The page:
NMiTE: Getting engineers ready for the technological age

Dr David Langley, Chief Partnerships Officer of the New Model in Technology & Engineering, discusses the NMiTE practical learning programme

In 2015, the Government set out plans to open the higher education sector to new providers. New institutions, it said, were needed to provide a broader choice and deliver better value for money for undergraduates.

Fast-forward to 2019 and Hereford will become home to the first future university in the UK in four decades.

The New Model in Engineering and Technology (NMiTE), which has received £23m in Government funding as well as support from a range of businesses, will be pioneering the most modern and radical engineering curriculum in the world.

It is no secret that the UK has a shortage of skilled engineers. Demand for talent has soared. Engineering UK claims a further 1.8 million new engineers and technicians are needed by 2025.

Our future engineers need to deal with the monumental challenges facing our world, whether that is helping tackle global food production as our population continues to grow to 8 billion and beyond, or ensuring the transport, heat and entertainment we use as part of our daily lives is not causing harmful climate change.

We are changing how we recruit young students into the profession. The sector demographics are appalling, with the latest research showing that just 11% of the engineering workforce is female. The result is a huge loss of talent, ideas and creativity. The sector knows it has a gender problem but attempts to create balance have so far failed.

NMiTE is starting afresh by setting out its stall from the get go, laying down the target of a 50:50 gender balance from the outset.

The first step to achieving this is to drop dogmatic demands for all applicants to have maths and physics A-levels, which we see as one of the biggest hurdles for young women wanting to start an engineering degree.

David Langley

The figures speak for themselves: Engineering UK’s Brand Monitor (EBM) survey found that while more than 59% of 11–14-year-olds would consider a career in engineering, by the age of 19 that number fell to 39%. There is little understanding of how to become an engineer or what a career might entail. We want to change that.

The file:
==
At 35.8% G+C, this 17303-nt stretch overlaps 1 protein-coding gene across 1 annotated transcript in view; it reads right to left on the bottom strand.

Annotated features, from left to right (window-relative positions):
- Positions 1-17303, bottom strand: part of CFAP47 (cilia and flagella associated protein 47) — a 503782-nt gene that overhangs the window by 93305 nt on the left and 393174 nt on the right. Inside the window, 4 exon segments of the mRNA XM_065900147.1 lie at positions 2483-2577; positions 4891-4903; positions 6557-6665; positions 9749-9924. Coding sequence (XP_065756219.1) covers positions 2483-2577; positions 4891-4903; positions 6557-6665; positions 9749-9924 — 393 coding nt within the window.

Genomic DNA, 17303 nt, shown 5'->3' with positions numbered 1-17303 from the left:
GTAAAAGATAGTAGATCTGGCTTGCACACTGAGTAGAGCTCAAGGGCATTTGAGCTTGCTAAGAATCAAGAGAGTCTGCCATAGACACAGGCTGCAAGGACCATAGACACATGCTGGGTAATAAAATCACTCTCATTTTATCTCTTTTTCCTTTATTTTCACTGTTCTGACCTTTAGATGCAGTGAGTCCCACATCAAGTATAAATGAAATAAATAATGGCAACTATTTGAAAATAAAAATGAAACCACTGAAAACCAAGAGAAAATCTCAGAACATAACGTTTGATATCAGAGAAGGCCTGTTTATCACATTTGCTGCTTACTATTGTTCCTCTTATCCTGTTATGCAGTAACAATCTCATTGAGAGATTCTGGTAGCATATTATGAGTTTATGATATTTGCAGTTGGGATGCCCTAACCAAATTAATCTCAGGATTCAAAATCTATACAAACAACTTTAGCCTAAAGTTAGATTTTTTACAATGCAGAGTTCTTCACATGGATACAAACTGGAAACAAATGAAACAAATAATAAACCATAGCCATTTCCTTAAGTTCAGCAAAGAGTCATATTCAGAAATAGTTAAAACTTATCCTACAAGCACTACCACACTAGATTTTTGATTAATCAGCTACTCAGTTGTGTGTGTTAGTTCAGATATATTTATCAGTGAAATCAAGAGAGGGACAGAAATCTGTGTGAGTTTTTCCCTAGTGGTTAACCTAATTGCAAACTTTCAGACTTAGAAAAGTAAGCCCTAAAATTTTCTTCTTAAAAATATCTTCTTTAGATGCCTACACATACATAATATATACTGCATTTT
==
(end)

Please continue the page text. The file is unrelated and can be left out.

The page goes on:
At NMiTE we have adopted a practical learning programme to give engineering a much broader appeal and to capture the interest of those students who may not have considered engineering before.

Our curriculum will be almost entirely challenge-based, through projects developed in intimate partnership with companies, communities and other organisations. This will help ensure NMiTE maintains cutting-edge relevance.

Our students will work in teams to learn how to cope with real-life challenges and commercial uncertainties, so they develop the integrated work-ready skills employers tell us they need.

The programme will provide our learners with the necessary theory they need to underpin their knowledge. They will study a liberal curriculum and develop skills such as communication and project management.

The course is currently going through the validation process with Warwick University, our delivery partner, and should be accredited by IET – enabling the professional recognition our graduates will need.

We are looking for creative and inquisitive minds.  Knowing engineering and having a strong technical knowledge does not make an engineer. Being an engineer is more a state of mind, and an approach to life. We want people who can solve a problem that they have never seen before, and be ready to apply their skillset in the workplace and society.

We want to change the student experience and make NMiTE an inspirational place to come, learn and be dynamic. To that end, we have brought in 25 adults to take part in our Design Cohort. Over the next year, they will have a say on creating everything from the facilities to the student experience.

Future engineers have a promising career ahead of them, working with cutting-edge technologies that will shape the way we live and work.

If you are interested in learning more about NMiTE and how we are building a curriculum that inspires undergraduates and works directly with employers, then please get in touch as I would welcome the chance to tell you more at nmite.org.uk.

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